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IMF Working Papers  
   Full-text available via subscription Subscription journal
   ISSN (Print) 1018-5941
   Published by International Monetary Fund Homepage  [11 journals]
  • Output Gap Uncertainty and Real-Time Monetary Policy
    • Abstract: Output gap estimates are subject to a wide range of uncertainty owing to data revisions and the difficulty in distinguishing between cycle and trend in real time. This is important given the central role in monetary policy of assessments of economic activity relative to capacity. We show that country desks tend to overestimate economic slack, especially during recessions, and that uncertainty in initial output gap estimates persists several years. Only a small share of output gap revisions is predictable ex ante based on characteristics like output dynamics, data quality, and policy frameworks. We also show that for a group of Latin American inflation targeters the prescriptions from typical monetary policy rules are subject to large changes due to output gap revisions. These revisions explain a sizable proportion of the deviation of inflation from target, suggesting this information is not accounted for in real-time policy decisions.
      PubDate: 23 Jan 2015 09:00:00 EST
  • The Effects of U.S. Unconventional Monetary Policy on Asia Frontier
           Developing Economies
    • Abstract: This paper explores the effect of U.S. unconventional monetary policy (QE2) on a group of frontier developing economies (FDEs) in Asia. This paper finds that spillovers emanating from the U.S. on FDEs in Asia have been small. The relative insulation of emerging Asia from the global financial cycle can likely be attributed to the presence of managed capital accounts coupled with shallow financial markets. Should U.S. monetary policy begin to normalize the direct first-round impact on developing Asia is likely to be small.
      PubDate: 23 Jan 2015 09:00:00 EST
  • Fiscal Policy Implications for Labor Market Outcomes in Middle-Income
    • Abstract: Many governments have initiated public employment programs or expanded the existing ones in response to high unemployment. However, in many middle-income countries, a relatively large government coexists with persistently high unemployment. This paper explores the question of whether public employment gives rise to distortions in the labor market in the medium to long-run. Our findings do not provide any evidence that public employment reduces unemployment rate. The analysis in this paper shows that large public employment does significantly affect labor market outcomes in middle-income countries and leads to job destruction in the private sector. The extent of the impact is largely influenced by the degree of substitutability between public and private production and the size of the rents in the public sector.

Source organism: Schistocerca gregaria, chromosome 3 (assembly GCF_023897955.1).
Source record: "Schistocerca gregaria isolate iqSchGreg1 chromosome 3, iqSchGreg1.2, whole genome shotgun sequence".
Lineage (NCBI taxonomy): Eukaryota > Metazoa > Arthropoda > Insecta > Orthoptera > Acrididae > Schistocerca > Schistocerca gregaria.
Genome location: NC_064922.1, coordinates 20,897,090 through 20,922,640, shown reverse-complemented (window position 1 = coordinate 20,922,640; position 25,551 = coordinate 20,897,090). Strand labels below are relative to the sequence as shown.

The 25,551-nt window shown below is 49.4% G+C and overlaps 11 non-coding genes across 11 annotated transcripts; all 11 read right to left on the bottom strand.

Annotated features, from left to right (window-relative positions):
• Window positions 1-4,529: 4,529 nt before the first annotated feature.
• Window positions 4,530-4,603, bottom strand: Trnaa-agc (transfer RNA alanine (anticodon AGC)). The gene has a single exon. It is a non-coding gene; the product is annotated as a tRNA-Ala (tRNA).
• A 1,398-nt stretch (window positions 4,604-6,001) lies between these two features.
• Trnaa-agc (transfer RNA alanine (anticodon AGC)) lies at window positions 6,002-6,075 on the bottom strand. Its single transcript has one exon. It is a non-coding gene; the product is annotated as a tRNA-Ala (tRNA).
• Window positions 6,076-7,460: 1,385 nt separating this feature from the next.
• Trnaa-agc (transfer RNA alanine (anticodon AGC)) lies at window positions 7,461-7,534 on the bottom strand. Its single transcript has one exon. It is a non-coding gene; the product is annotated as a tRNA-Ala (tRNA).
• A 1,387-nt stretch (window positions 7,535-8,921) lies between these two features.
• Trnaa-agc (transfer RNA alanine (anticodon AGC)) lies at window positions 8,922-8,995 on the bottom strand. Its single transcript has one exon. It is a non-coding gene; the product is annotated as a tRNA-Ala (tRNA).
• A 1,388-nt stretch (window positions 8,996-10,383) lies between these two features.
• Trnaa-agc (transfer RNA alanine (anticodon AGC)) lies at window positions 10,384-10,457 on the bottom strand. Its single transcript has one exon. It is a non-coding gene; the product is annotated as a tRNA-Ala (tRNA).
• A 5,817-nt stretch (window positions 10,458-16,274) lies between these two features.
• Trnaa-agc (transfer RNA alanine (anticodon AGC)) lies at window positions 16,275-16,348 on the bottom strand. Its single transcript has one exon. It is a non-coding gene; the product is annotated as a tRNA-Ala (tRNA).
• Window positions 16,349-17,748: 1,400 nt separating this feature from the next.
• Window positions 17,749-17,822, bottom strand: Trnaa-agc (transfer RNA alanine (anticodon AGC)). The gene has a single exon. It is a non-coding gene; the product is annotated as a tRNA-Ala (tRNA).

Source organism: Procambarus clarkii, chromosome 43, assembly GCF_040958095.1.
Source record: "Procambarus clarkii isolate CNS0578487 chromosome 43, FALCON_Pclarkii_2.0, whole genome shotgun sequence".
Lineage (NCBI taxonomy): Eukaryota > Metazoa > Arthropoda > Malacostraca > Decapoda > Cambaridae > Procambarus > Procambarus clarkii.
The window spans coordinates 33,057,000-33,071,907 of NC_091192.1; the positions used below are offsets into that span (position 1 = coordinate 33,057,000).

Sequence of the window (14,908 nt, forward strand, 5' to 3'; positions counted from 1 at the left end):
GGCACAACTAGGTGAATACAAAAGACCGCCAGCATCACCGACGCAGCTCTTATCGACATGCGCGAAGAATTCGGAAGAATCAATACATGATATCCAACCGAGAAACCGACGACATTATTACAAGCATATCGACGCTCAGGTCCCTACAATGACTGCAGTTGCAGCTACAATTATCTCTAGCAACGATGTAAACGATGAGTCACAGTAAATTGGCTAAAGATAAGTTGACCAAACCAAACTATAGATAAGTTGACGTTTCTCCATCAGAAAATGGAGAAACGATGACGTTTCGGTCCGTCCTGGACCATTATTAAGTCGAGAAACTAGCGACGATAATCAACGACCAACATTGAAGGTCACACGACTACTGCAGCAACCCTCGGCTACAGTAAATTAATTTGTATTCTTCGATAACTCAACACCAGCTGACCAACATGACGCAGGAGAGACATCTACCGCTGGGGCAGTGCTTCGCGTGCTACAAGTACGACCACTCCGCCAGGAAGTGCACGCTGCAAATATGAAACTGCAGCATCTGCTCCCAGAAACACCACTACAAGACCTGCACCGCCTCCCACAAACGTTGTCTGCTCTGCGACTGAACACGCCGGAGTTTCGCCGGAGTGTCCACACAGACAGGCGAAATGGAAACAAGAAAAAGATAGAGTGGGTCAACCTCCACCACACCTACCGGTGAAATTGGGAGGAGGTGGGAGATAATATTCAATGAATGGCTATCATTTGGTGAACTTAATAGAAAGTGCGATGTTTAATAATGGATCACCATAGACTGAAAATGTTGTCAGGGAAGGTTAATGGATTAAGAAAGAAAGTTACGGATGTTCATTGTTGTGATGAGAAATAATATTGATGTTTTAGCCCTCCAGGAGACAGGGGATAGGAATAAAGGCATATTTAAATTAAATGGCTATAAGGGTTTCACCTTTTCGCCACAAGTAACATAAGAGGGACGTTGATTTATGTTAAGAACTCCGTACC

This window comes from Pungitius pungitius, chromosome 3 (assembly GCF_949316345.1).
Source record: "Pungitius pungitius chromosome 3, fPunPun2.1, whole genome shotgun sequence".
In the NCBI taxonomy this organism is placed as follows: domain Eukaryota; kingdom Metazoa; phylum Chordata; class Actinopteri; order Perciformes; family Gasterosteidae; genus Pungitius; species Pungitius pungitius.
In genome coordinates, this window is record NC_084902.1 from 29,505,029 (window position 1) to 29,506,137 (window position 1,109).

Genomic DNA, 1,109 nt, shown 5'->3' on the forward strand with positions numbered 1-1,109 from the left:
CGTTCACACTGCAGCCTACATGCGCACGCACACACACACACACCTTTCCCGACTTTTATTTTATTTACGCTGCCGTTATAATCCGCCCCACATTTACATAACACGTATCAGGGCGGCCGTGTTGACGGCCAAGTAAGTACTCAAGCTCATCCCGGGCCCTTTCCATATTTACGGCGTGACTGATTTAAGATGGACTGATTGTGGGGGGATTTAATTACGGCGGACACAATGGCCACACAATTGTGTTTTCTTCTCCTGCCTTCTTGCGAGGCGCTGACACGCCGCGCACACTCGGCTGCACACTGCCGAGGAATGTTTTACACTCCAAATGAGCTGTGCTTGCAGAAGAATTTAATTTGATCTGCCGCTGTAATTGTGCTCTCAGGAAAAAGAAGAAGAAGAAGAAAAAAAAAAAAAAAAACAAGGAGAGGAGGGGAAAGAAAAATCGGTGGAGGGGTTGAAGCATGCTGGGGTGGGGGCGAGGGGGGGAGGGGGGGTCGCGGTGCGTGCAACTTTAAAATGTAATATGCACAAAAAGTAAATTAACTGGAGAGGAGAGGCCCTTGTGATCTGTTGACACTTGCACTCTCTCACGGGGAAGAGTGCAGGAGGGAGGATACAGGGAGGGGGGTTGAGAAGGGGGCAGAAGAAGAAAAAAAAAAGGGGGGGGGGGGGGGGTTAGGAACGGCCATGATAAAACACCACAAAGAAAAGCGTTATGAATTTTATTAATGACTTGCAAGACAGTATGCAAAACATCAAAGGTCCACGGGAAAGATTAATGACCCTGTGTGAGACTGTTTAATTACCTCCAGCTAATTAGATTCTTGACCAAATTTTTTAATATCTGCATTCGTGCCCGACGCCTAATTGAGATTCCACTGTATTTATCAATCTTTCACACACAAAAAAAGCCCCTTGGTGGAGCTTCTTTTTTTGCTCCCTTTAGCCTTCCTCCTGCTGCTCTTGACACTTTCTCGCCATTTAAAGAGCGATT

PubDate: 23 Jan 2015 09:00:00 EST
  • Learning, Monetary Policy and Asset Prices
    • Abstract: We explore the stability properties of interest rate rules granting an explicit response to stock prices in a New-Keynesian DSGE model populated by Blanchard-Yaari non-Ricardian households. The constant turnover between long-time stock holders and asset-poor newcomers generates a financial wealth channel where the wedge between current and expected future aggregate consumption is affected by the market value of financial wealth, making stock prices non-redundant for the business cycle. We find that if the financial wealth channel is sufficiently strong, responding to stock prices enlarges the policy space for which the rational expectations equilibrium is both determinate and learnable (in the E-stability sense of Evans and Honkapohja, 2001). In particular, the Taylor principle ceases to be necessary and also mildly passive policy responses to inflation lead to determinacy and E-stability. Our results appear to be more prominent in economies characterized by a lower elasticity of substitution across differentiated products and/or more rigid labor markets.